- the egg of a parasitic insect, especially of a louse, often attached to a hair or a fiber of clothing.
- the young of such an insect.
Origin of nit1
- a unit of luminous intensity equal to one candela per square meter. Abbreviation: nt
Origin of nit2
- a nitwit.
Origin of nit3
Examples from the Web for nit
But Lee wuz dead in earnest an' growin' more excited ivery min nit.The U.P. Trail
Nor sie kuckt trucken, wie varstinert, in ihr Ssider; nit sie wint, nit sie dawent.
Das der gmein man, one eine offne Disputation, nit zu stillen was.History of the Reformation of the Sixteenth Century, Volume III
J. H. Merle D'Aubign
“Weiss nit,” he mumbled, beginning to stagger as the serpent struck its fangs into his vitals.The Cup of Fury
A fire not large enough to roast a nit, and a supper too small to fatten him beforehand!Paul Clifford, Complete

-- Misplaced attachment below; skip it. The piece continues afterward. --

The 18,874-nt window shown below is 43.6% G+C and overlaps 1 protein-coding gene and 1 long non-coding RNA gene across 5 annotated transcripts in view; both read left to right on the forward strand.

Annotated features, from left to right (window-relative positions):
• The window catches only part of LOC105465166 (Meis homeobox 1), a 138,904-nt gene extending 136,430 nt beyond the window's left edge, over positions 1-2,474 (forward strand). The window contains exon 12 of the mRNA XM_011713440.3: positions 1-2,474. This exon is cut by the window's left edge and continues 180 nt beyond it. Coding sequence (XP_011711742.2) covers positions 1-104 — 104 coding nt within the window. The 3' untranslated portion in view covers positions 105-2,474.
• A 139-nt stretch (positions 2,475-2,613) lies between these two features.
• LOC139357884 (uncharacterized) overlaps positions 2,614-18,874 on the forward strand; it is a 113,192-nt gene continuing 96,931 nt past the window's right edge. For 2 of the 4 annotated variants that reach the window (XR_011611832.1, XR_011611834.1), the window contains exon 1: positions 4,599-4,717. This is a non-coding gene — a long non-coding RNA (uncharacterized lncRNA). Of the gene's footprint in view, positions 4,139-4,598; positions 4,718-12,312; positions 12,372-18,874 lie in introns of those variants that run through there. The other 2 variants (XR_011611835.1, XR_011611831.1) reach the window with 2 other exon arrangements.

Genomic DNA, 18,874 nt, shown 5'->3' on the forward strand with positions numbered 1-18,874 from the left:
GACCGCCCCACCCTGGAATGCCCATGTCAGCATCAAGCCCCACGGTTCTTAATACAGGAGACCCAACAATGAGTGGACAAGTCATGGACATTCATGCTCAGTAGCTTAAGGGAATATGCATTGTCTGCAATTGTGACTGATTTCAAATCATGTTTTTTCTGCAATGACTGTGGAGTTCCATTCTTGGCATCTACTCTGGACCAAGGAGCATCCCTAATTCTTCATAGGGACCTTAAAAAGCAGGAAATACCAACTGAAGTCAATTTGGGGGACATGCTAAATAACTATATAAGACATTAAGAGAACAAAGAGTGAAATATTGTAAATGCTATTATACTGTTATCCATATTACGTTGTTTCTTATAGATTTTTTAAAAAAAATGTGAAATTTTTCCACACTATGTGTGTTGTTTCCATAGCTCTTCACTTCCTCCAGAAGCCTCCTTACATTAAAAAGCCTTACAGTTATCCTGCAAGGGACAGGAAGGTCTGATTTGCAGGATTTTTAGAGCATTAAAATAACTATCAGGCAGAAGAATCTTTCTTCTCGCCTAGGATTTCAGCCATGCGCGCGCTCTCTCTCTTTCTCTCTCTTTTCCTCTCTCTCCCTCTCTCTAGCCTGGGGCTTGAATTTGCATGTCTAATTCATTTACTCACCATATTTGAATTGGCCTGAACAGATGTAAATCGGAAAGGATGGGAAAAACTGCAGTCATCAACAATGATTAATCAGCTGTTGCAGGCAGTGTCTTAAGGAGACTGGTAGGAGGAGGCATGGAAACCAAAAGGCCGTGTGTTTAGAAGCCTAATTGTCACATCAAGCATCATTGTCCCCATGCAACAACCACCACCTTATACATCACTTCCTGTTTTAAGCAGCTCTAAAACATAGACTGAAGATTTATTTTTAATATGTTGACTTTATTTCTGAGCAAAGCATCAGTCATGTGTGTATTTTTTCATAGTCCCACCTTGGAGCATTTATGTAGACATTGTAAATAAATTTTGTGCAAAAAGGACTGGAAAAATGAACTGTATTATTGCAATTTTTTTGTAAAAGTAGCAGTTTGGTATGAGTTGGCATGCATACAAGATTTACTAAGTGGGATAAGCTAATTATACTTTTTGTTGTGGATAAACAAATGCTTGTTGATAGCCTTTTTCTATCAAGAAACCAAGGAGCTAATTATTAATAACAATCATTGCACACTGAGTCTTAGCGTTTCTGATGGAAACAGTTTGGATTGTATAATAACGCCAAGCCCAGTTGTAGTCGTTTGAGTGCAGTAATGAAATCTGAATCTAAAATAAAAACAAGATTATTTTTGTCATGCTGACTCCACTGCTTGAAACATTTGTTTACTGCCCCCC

- the egg of a louse, especially when adhering to human hair
- the larva of a louse or similar insect
- a unit of luminance equal to 1 candela per square metre
- informal, mainly British short for nitwit
- a unit of information equal to 1.44 bitsAlso called: nepit
- keep nit Australian informal to keep watch, esp during illegal activity
Word Origin and History for nit
Old English hnitu "louse egg, nit," from Proto-Germanic *khnito (cf. Norwegian nit, Middle Dutch nete, Dutch neet, Middle High German niz, German Niß), from PIE root *knid- "egg of a louse" (cf. Russian, Polish gnida, Czech knida; Greek konidos, genitive konis "egg of a louse").
- The egg or young of a parasitic insect, such as a louse.